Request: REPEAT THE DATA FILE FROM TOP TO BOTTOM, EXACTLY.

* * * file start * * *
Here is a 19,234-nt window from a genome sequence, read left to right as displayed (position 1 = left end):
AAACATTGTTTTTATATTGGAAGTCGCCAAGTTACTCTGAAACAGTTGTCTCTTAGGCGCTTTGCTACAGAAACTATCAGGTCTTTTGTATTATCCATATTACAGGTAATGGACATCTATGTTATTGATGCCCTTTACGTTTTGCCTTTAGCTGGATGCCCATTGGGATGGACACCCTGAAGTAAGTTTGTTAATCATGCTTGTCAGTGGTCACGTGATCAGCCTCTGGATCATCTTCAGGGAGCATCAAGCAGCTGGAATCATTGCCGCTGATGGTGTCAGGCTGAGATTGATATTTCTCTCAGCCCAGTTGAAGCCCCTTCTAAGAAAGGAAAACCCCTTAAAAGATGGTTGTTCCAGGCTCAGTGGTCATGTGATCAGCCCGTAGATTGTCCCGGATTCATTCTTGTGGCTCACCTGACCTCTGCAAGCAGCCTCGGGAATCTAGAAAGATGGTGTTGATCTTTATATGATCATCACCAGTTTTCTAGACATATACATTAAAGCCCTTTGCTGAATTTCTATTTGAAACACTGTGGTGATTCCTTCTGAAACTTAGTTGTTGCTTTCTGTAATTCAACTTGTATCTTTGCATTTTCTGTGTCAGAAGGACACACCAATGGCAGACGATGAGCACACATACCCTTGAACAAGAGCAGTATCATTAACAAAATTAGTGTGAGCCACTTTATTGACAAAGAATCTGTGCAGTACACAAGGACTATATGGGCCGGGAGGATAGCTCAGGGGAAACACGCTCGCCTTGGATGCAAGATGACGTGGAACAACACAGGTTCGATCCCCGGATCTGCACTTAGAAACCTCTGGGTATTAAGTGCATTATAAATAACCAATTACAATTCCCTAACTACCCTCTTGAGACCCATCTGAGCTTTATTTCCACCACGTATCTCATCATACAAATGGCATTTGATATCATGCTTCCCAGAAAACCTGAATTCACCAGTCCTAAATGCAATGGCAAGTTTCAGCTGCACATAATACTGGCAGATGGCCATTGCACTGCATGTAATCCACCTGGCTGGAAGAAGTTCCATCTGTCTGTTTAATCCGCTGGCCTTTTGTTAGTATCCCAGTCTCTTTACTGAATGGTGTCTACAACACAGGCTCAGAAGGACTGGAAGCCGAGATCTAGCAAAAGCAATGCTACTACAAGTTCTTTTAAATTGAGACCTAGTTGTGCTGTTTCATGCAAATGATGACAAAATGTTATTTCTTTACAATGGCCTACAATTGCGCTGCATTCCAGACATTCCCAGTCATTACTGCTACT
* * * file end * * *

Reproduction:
Here is a 19,234-nt window from a genome sequence, read left to right as displayed (position 1 = left end):
AAACATTGTTTTTATATTGGAAGTCGCCAAGTTACTCTGAAACAGTTGTCTCTTAGGCGCTTTGCTACAGAAACTATCAGGTCTTTTGTATTATCCATATTACAGGTAATGGACATCTATGTTATTGATGCCCTTTACGTTTTGCCTTTAGCTGGATGCCCATTGGGATGGACACCCTGAAGTAAGTTTGTTAATCATGCTTGTCAGTGGTCACGTGATCAGCCTCTGGATCATCTTCAGGGAGCATCAAGCAGCTGGAATCATTGCCGCTGATGGTGTCAGGCTGAGATTGATATTTCTCTCAGCCCAGTTGAAGCCCCTTCTAAGAAAGGAAAACCCCTTAAAAGATGGTTGTTCCAGGCTCAGTGGTCATGTGATCAGCCCGTAGATTGTCCCGGATTCATTCTTGTGGCTCACCTGACCTCTGCAAGCAGCCTCGGGAATCTAGAAAGATGGTGTTGATCTTTATATGATCATCACCAGTTTTCTAGACATATACATTAAAGCCCTTTGCTGAATTTCTATTTGAAACACTGTGGTGATTCCTTCTGAAACTTAGTTGTTGCTTTCTGTAATTCAACTTGTATCTTTGCATTTTCTGTGTCAGAAGGACACACCAATGGCAGACGATGAGCACACATACCCTTGAACAAGAGCAGTATCATTAACAAAATTAGTGTGAGCCACTTTATTGACAAAGAATCTGTGCAGTACACAAGGACTATATGGGCCGGGAGGATAGCTCAGGGGAAACACGCTCGCCTTGGATGCAAGATGACGTGGAACAACACAGGTTCGATCCCCGGATCTGCACTTAGAAACCTCTGGGTATTAAGTGCATTATAAATAACCAATTACAATTCCCTAACTACCCTCTTGAGACCCATCTGAGCTTTATTTCCACCACGTATCTCATCATACAAATGGCATTTGATATCATGCTTCCCAGAAAACCTGAATTCACCAGTCCTAAATGCAATGGCAAGTTTCAGCTGCACATAATACTGGCAGATGGCCATTGCACTGCATGTAATCCACCTGGCTGGAAGAAGTTCCATCTGTCTGTTTAATCCGCTGGCCTTTTGTTAGTATCCCAGTCTCTTTACTGAATGGTGTCTACAACACAGGCTCAGAAGGACTGGAAGCCGAGATCTAGCAAAAGCAATGCTACTACAAGTTCTTTTAAATTGAGACCTAGTTGTGCTGTTTCATGCAAATGATGACAAAATGTTATTTCTTTACAATGGCCTACAATTGCGCTGCATTCCAGACATTCCCAGTCATTACTGCTACT